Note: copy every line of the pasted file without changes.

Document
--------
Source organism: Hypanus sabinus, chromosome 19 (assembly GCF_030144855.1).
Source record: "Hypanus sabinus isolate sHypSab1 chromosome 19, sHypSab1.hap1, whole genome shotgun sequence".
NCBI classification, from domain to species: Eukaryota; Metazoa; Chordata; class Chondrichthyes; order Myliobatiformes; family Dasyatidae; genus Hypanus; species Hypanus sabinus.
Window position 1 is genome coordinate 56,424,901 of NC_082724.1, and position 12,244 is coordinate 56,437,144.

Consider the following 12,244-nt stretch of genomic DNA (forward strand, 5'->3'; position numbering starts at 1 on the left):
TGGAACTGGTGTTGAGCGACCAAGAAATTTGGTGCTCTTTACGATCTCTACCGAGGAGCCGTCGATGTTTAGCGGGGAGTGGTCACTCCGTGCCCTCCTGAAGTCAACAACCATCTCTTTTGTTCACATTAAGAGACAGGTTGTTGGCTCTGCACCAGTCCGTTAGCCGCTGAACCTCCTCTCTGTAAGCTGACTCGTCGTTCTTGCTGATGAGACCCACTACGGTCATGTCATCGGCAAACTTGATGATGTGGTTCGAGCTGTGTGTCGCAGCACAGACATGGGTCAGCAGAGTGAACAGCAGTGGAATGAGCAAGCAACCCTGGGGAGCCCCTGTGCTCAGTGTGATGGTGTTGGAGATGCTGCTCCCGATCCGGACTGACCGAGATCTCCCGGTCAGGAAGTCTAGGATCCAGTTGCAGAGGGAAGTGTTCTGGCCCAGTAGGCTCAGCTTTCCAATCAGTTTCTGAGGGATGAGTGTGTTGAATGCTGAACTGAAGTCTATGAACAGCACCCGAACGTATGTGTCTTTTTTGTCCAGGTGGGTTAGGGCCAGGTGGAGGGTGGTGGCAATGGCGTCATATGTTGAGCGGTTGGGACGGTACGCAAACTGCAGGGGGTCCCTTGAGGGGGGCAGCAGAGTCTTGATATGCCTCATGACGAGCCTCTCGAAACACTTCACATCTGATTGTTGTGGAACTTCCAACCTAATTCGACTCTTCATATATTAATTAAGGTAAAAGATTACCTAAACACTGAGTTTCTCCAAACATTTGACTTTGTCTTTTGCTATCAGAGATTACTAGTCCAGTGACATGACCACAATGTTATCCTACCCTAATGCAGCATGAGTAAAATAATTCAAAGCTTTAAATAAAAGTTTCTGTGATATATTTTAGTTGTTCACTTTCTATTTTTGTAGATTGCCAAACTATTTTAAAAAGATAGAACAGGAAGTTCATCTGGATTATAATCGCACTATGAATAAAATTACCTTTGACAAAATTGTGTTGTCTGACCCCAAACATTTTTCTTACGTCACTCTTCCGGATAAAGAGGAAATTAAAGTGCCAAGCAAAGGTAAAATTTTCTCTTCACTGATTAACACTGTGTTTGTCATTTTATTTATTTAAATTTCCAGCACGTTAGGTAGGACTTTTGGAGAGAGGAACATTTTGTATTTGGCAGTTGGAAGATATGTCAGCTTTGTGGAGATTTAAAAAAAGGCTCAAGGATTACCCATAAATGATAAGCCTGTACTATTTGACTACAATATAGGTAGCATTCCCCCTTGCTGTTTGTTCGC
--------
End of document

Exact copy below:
Source organism: Hypanus sabinus, chromosome 19 (assembly GCF_030144855.1).
Source record: "Hypanus sabinus isolate sHypSab1 chromosome 19, sHypSab1.hap1, whole genome shotgun sequence".
NCBI classification, from domain to species: Eukaryota; Metazoa; Chordata; class Chondrichthyes; order Myliobatiformes; family Dasyatidae; genus Hypanus; species Hypanus sabinus.
Window position 1 is genome coordinate 56,424,901 of NC_082724.1, and position 12,244 is coordinate 56,437,144.

Consider the following 12,244-nt stretch of genomic DNA (forward strand, 5'->3'; position numbering starts at 1 on the left):
TGGAACTGGTGTTGAGCGACCAAGAAATTTGGTGCTCTTTACGATCTCTACCGAGGAGCCGTCGATGTTTAGCGGGGAGTGGTCACTCCGTGCCCTCCTGAAGTCAACAACCATCTCTTTTGTTCACATTAAGAGACAGGTTGTTGGCTCTGCACCAGTCCGTTAGCCGCTGAACCTCCTCTCTGTAAGCTGACTCGTCGTTCTTGCTGATGAGACCCACTACGGTCATGTCATCGGCAAACTTGATGATGTGGTTCGAGCTGTGTGTCGCAGCACAGACATGGGTCAGCAGAGTGAACAGCAGTGGAATGAGCAAGCAACCCTGGGGAGCCCCTGTGCTCAGTGTGATGGTGTTGGAGATGCTGCTCCCGATCCGGACTGACCGAGATCTCCCGGTCAGGAAGTCTAGGATCCAGTTGCAGAGGGAAGTGTTCTGGCCCAGTAGGCTCAGCTTTCCAATCAGTTTCTGAGGGATGAGTGTGTTGAATGCTGAACTGAAGTCTATGAACAGCACCCGAACGTATGTGTCTTTTTTGTCCAGGTGGGTTAGGGCCAGGTGGAGGGTGGTGGCAATGGCGTCATATGTTGAGCGGTTGGGACGGTACGCAAACTGCAGGGGGTCCCTTGAGGGGGGCAGCAGAGTCTTGATATGCCTCATGACGAGCCTCTCGAAACACTTCACATCTGATTGTTGTGGAACTTCCAACCTAATTCGACTCTTCATATATTAATTAAGGTAAAAGATTACCTAAACACTGAGTTTCTCCAAACATTTGACTTTGTCTTTTGCTATCAGAGATTACTAGTCCAGTGACATGACCACAATGTTATCCTACCCTAATGCAGCATGAGTAAAATAATTCAAAGCTTTAAATAAAAGTTTCTGTGATATATTTTAGTTGTTCACTTTCTATTTTTGTAGATTGCCAAACTATTTTAAAAAGATAGAACAGGAAGTTCATCTGGATTATAATCGCACTATGAATAAAATTACCTTTGACAAAATTGTGTTGTCTGACCCCAAACATTTTTCTTACGTCACTCTTCCGGATAAAGAGGAAATTAAAGTGCCAAGCAAAGGTAAAATTTTCTCTTCACTGATTAACACTGTGTTTGTCATTTTATTTATTTAAATTTCCAGCACGTTAGGTAGGACTTTTGGAGAGAGGAACATTTTGTATTTGGCAGTTGGAAGATATGTCAGCTTTGTGGAGATTTAAAAAAAGGCTCAAGGATTACCCATAAATGATAAGCCTGTACTATTTGACTACAATATAGGTAGCATTCCCCCTTGCTGTTTGTTCGC